Mexican drug cartels found ‘cooking’ meth in Europe
Mexican ‘cooks’ are cooking crystal meth in underground laboratories in Europe as cartels from South America increasingly break into the European market, it has been revealed.
They are contributing to the “hyper availability” and “hyper production” of drugs in Europe, according to Alexis Goosdeel, head of the EU drugs agency.
The physical involvement of the notorious cartels in European countries, cooking the highly addictive drug — as featured in the hit US TV series Breaking Bad — has raised serious concerns among the law enforcement agencies affected.
“Today, drugs are everywhere,” Mr Goosdeel told an event hosted as part of the UN’s Commission on Narcotic Drugs. “What we see in Europe is hyper availability and hyper production.”
He said the EU’s role in drug production has expanded beyond MDMA (ecstasy) to laboratories producing amphetamine and methamphetamine, also known as crystal meth.
Mr Goosdeel, director of the European Monitoring Centre for Drugs and Drug Addiction (EMCDDA), said the production of methamphetamine has attracted the “involvement of Mexican cartels”.
There were reports last December that Dutch police had arrested Mexican
nationals in a number of drug operations, including one at a floating laboratory where Mexican cooks were producing crystal meth.
Some of the Mexican nationals were linked to the violent Jalisco New Generation cartel.
It has been reported that the cartels were breaking into the European market, providing experienced Mexican “cooks” and chemicals sourced from China to Dutch gangs.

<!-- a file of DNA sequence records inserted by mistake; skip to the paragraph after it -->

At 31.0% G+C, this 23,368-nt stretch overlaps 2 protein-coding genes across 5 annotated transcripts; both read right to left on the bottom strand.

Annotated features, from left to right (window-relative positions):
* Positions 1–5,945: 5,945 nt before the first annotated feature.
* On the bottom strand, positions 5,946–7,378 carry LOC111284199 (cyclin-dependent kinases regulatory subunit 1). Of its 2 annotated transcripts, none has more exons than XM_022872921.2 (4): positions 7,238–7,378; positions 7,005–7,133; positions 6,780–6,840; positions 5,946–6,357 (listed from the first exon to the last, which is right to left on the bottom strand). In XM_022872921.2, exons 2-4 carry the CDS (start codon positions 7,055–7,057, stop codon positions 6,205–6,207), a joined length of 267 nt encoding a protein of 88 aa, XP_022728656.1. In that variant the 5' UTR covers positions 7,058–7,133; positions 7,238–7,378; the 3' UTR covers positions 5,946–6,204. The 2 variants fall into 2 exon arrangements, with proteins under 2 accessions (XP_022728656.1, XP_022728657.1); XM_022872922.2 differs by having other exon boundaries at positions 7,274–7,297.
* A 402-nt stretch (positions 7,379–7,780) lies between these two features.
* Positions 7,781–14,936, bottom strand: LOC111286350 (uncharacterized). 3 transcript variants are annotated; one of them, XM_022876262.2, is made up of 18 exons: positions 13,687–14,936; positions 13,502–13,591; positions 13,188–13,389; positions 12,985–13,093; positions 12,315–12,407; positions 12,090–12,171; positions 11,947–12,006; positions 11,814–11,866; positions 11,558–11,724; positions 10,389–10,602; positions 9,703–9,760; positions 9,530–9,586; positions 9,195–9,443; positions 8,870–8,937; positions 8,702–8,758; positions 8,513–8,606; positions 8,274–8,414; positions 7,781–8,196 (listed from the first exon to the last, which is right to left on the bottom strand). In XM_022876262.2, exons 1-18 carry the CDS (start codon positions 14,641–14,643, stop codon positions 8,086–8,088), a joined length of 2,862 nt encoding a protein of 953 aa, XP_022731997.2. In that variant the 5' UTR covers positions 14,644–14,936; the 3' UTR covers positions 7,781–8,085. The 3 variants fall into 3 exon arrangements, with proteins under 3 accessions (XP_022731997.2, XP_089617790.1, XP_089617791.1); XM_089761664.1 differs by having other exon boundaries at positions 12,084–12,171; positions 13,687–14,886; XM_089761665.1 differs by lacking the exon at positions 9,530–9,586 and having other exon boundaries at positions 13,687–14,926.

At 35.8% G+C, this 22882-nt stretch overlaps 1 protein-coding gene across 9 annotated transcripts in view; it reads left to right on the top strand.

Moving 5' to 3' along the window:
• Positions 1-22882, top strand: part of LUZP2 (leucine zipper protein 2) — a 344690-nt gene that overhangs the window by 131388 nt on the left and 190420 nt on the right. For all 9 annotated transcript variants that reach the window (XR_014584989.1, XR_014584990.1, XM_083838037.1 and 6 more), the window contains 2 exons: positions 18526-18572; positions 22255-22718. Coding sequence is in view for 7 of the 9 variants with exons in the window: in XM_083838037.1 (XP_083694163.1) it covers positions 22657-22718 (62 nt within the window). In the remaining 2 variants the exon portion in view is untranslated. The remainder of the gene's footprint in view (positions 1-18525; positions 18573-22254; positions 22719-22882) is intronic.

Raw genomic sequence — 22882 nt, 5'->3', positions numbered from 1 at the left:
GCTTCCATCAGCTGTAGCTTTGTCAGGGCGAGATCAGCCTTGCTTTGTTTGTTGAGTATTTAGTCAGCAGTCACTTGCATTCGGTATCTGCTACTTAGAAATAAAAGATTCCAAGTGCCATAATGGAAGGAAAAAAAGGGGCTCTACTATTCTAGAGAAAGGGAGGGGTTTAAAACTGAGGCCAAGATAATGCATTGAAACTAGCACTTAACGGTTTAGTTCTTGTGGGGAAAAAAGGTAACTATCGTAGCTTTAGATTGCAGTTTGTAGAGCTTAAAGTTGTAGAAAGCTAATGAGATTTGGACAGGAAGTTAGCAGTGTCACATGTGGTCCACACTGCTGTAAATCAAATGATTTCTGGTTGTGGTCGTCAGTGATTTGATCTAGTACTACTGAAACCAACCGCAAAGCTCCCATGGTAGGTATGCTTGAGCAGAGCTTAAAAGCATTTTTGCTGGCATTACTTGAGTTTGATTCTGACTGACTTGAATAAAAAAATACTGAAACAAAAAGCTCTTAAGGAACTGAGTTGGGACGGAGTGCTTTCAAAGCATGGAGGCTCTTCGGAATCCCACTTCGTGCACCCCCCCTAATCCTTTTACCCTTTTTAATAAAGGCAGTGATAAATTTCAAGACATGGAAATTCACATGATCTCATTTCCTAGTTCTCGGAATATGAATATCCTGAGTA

Mr Goosdeel, speaking at an event on the EU’s drugs strategy 2021-2025, said that a lesson from the Covid-19 pandemic was that the drugs market was “extremely resilient” and that the global flow of drugs “remains unchanged”.
He said the market is characterised by “increasing violence and corruption”, and that there were signs of increasing associated mental health problems, particularly among the young.
Georgios Raskos, part of the Serious and Organised Crime Unit of Europol, the
EU police agency, said drug trafficking is the “cornerstone” of organised crime groups in Europe.
He said that, despite the impact Covid-19 restrictions had on people’s social life, it did not have a decisive impact on drug gangs.
He said growing features of organised crime gangs were violence, corruption, document fraud and use of encrypted communication.
Mr Raskos said these gangs “do not hesitate” in targeting law enforcement officers or using violence in public places.
He also said the gangs were earning extensive profits, running into tens of billions of euro a year, but “very little” was being detected or recovered.